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Canada: They Asked for the Numbers

In correspondents, hollaback, street harassment | on 07.29.13 | by | Comments ( 0 )

By: Lisane Thirsk, Ottawa, Canada, SSH Correspondent

Last week, Hollaback! Ottawa released Our city, our space, our voice: A report on street harassment in Ottawa. The report is based on an online survey with more than 300 respondents, as well as testimony from an open forum.

Among other findings, it revealed that:

* 97% of respondents had experienced a form of street harassment in the past year
* 44% of respondents had experienced street harassment at least once on public transportation
* Only 10% of respondents had reported an incident of street harassment

The report has prompted some important conversation among Ottawa residents. It’s a conversation Hollaback! Ottawa’s site director Julie Lalonde initiated with city officials back in February after noting a trend in the stories submitted and mapped on the Hollaback! Ottawa website: street harassment was often taking place on buses or at bus stops.

But at the initial meeting requested by Julie, local government and public transit officials maintained that she didn’t have enough quantifiable evidence to show that street harassment is frequent on buses in Ottawa.

Julie isn’t one to be deterred. She wasted no time in calling on other local feminist organizations and Hollaback! volunteers, including myself, to help organize the forum, design the survey, and analyze the findings to better understand the problem and potential solutions.

The data compiled sheds light on a diversity of experiences (many truly horrifying), reveals other ‘hot spots’ where harassment occurs (libraries and parks), and captures the community’s determination to put an end to street harassment by engaging bystanders (amazing!).

In the lead-up to the report’s release, I had the opportunity to attend a series of follow-up meetings with Julie and city officials. The meetings became more productive and were likely granted urgency by the city following news coverage about a series of sexual assaults on buses.

Throughout these processes I kept reflecting on how the problem of street harassment was at first dismissed by officials claiming that the stories submitted to Hollaback! Ottawa weren’t themselves legitimate enough to justify further conversation.

Yet there are too many successful initiatives out there to ignore the benefits of crowdsourcing this type of information about violence against women.

Whenever skepticism about these types of initiatives blocks or delays action to stop violence, we need to ask some questions. Are women being silenced, either in person or online? Are we erasing the meaning survivors attribute to their own experiences? Why are those in positions of power so inclined to say, “But someone could have just fabricated those online submissions”?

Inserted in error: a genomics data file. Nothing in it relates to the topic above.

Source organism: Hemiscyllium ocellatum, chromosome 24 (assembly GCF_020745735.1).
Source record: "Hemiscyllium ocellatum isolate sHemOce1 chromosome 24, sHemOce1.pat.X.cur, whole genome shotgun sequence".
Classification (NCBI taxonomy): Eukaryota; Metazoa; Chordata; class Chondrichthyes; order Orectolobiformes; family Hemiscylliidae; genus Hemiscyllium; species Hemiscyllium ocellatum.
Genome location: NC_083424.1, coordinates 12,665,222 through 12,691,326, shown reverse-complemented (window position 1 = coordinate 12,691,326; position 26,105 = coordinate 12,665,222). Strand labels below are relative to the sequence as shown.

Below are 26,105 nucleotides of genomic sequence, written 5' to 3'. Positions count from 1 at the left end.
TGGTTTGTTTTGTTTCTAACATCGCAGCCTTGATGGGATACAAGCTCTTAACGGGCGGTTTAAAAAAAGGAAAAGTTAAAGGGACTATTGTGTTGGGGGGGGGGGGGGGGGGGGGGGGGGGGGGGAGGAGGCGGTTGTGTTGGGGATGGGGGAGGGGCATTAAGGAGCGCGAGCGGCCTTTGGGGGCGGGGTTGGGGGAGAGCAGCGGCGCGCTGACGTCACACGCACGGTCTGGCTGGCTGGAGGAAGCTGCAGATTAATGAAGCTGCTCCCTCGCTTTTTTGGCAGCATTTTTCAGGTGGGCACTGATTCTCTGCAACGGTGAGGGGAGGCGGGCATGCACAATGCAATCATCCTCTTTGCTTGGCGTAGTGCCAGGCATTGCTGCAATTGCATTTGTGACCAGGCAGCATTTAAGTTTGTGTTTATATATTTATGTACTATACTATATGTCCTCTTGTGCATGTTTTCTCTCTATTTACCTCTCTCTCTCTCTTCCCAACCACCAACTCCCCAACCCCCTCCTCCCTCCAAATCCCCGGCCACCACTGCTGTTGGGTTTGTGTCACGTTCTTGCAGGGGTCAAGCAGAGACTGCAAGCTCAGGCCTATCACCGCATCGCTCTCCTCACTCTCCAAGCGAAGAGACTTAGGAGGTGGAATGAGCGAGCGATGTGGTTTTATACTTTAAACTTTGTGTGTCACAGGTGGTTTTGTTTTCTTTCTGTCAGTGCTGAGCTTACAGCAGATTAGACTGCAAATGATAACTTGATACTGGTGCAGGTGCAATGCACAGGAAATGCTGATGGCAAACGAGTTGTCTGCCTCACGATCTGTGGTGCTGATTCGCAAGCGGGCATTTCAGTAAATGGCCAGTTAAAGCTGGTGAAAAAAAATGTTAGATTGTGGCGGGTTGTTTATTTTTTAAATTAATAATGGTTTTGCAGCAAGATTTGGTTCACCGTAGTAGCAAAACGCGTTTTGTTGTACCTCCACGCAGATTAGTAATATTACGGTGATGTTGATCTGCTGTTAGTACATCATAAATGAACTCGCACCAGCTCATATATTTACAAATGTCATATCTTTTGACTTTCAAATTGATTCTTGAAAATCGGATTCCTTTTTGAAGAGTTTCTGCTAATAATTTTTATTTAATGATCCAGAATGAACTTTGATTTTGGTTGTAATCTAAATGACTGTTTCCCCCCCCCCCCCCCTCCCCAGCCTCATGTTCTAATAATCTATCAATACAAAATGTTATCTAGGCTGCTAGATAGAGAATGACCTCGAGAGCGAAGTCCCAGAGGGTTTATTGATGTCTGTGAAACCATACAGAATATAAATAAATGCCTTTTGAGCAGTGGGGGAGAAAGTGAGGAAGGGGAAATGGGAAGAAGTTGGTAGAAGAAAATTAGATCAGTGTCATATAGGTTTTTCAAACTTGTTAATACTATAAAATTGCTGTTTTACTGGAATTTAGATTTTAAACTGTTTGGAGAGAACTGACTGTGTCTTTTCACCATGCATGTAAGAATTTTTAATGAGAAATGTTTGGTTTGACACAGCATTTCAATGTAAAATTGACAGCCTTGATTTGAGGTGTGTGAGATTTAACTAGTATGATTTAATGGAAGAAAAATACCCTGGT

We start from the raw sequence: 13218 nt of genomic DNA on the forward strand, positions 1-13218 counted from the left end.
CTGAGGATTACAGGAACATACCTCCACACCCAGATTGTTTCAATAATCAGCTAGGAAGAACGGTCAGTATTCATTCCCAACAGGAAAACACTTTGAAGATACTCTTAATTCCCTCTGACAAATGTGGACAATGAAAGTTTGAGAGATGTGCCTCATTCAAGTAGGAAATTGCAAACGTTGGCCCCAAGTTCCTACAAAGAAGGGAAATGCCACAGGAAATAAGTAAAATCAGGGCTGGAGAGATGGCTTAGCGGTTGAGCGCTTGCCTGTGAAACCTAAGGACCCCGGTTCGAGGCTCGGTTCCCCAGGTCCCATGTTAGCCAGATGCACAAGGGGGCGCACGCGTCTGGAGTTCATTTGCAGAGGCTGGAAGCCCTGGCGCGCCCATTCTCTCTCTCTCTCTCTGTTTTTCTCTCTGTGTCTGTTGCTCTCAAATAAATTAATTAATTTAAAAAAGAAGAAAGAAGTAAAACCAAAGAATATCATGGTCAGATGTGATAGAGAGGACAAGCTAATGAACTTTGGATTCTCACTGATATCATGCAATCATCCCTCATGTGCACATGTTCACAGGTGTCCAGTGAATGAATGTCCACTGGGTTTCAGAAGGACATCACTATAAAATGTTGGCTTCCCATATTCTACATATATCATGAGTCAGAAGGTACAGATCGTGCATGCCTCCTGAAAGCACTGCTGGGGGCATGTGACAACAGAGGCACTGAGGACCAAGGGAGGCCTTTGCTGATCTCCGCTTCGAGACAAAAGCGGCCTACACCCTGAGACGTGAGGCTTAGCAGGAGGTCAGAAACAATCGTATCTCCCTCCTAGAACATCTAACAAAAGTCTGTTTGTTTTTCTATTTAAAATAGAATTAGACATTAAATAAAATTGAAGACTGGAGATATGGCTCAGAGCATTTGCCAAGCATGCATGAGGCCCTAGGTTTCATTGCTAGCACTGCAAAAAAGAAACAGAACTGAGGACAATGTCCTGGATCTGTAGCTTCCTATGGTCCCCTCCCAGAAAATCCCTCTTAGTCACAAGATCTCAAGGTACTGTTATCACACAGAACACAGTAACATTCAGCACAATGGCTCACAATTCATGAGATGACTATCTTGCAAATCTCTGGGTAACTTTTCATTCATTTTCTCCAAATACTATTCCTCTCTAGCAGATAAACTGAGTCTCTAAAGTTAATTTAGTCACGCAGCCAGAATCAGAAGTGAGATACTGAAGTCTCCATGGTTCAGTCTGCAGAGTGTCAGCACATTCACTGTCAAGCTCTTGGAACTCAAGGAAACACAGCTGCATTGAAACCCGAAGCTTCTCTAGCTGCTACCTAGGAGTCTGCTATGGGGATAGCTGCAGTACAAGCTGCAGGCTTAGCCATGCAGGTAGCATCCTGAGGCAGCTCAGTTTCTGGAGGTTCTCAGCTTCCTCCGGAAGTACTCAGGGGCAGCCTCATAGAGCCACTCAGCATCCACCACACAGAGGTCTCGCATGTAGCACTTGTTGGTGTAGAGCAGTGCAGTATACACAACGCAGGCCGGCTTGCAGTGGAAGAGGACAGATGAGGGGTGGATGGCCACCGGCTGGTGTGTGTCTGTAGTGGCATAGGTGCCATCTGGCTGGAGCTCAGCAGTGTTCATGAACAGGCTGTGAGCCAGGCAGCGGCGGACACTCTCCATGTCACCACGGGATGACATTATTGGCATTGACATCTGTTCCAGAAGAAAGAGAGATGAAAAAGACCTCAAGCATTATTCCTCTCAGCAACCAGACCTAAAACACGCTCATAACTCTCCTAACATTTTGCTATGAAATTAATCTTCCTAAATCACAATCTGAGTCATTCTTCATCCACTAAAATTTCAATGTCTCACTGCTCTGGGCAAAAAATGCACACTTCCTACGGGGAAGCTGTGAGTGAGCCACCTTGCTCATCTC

I do understand the necessity of more traditional data-collection methods. Are there downsides to drawing conclusions from crowdsourced data? Yes. But are there also drawbacks to sexual violence data collected through formal surveys, interviews, focus groups or police records? Absolutely.

Above all, we can’t assume that all women feel safe and empowered to speak out and report street harassment, especially to authority figures. As in any country, survivors in Canada face both social and institutional barriers to reporting sexual violence. Here in Ottawa we heard over and over at the forum and in the survey responses, “Reporting is really hard.”

Hopefully the results of Hollaback! Ottawa’s report will spur more efforts to address street harassment throughout the city. The results paint a discouraging but unsurprising picture, considering the available statistics on the prevalence of street harassment globally. The low level of reporting in Ottawa is also in line with government studies showing that about one in ten sexual assaults are reported to police (Statistics Canada). With this in mind, the official number of reported sexual assaults on transit, for example, represents only a fraction of the problem in Ottawa.

What kinds of numbers will we require before taking concrete action to prevent street harassment?

To me, it’s not just the numbers that speak for themselves. The stories submitted online also speak volumes about the need for action. Let’s trust those voices too.

Lisane works in the non-profit communications sector and supports local anti-street harassment advocacy through Hollaback! Ottawa. In 2012, she completed a Master’s in Socio-Legal Studies at York University in Toronto, where she wrote her Major Research Paper on gender-based street harassment. She holds a B.A. in Latin American Studies and Spanish from the University of British Columbia.

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